MSEs Performance: Units, Investment, Production, Employment &


  • The figures in brackets show the % growth over the previous year.
  • Projected


The MSE sector has maintained a higher rate of growth vis-à-vis the overall industrial sector as would be clear from the comparative growth rates of production for both the sectors during last five years as incorporated in the Table given below: –

Comparative Growth Rates



The total employment from the MSE sector (including SSSBEs) in the country as per the Third All India Census of MSEs with reference Year 2001-02 was 249.33 lakh numbers. The units operating with fixed premises are treated as MSEs. As per the estimates compiled for the year 2007-08, the employment was 322.28 lakh persons in the sector. The share of MSEs in the total employment among units engaged in manufacturing and services is around 34.93%.

Challenges faced by smes

Mentoring & Advocacy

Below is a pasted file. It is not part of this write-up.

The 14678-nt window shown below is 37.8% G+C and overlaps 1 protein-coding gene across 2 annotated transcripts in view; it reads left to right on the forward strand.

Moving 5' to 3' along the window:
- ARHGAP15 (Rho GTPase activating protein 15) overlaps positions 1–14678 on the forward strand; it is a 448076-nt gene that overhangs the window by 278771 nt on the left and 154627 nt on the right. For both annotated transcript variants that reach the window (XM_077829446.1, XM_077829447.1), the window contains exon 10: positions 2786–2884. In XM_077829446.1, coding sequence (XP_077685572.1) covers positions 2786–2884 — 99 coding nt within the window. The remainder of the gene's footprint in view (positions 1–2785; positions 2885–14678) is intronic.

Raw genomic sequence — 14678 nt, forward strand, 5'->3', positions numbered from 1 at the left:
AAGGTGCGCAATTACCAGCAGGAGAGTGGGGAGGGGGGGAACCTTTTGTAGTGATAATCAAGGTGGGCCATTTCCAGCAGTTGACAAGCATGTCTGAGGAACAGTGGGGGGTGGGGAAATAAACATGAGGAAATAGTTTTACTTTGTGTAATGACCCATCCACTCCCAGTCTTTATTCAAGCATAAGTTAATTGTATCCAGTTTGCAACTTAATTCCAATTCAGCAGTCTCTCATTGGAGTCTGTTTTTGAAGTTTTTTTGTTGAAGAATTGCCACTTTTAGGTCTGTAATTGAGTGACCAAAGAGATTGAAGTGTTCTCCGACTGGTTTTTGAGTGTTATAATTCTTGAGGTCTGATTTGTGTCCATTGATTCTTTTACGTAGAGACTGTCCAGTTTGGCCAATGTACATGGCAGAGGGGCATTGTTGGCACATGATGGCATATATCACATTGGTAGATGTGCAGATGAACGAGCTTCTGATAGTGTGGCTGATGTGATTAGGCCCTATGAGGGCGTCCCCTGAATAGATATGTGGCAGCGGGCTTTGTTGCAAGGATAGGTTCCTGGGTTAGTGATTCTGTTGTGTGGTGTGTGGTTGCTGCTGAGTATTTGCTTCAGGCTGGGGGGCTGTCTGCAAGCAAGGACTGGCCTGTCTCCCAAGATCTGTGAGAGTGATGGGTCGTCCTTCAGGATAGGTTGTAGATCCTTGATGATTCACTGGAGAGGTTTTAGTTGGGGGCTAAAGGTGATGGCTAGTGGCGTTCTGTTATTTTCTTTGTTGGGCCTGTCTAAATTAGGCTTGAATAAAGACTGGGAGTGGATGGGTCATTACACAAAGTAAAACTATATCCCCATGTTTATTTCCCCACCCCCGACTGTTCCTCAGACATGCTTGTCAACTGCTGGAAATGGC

Even today, most small business in India are set up by first generation entrepreneurs. They often have a product or service idea, some money, a zest to hard work but limited knowledge about markets, Government or bank procedures, cash flows or how to manage labour. This is where mentoring a hand holding support becomes crucial. At times, this comes from an individual such as friend, relative, an NGO or a parent unit. This is episodic and unable to meet the vast requirement which the country has. This is sought to be institutionalized through extension/outreach efforts of central and state Governments. Trained manpower is made available for this task, right down the district levels, to act as the friend, philosopher and guide. These resource persons guide in setting up a evit, making it commercially viable, interacting with financial institutions and understanding markets, as well as the impact of globalisation with advancements in it. There is a strong more towards linking SMEs with bigger commodity or supply chain and providing acceptable quality and delivery schedules. The Central Government’s agency for the task, the Small Industry Development Organisation, has accordingly moved away from its pre-reform regulatory to a direct promotional role of hand holding, advocacy and facilitation. This encompasses the legislative support put in place, fiscal incentives and protection from unequal competition.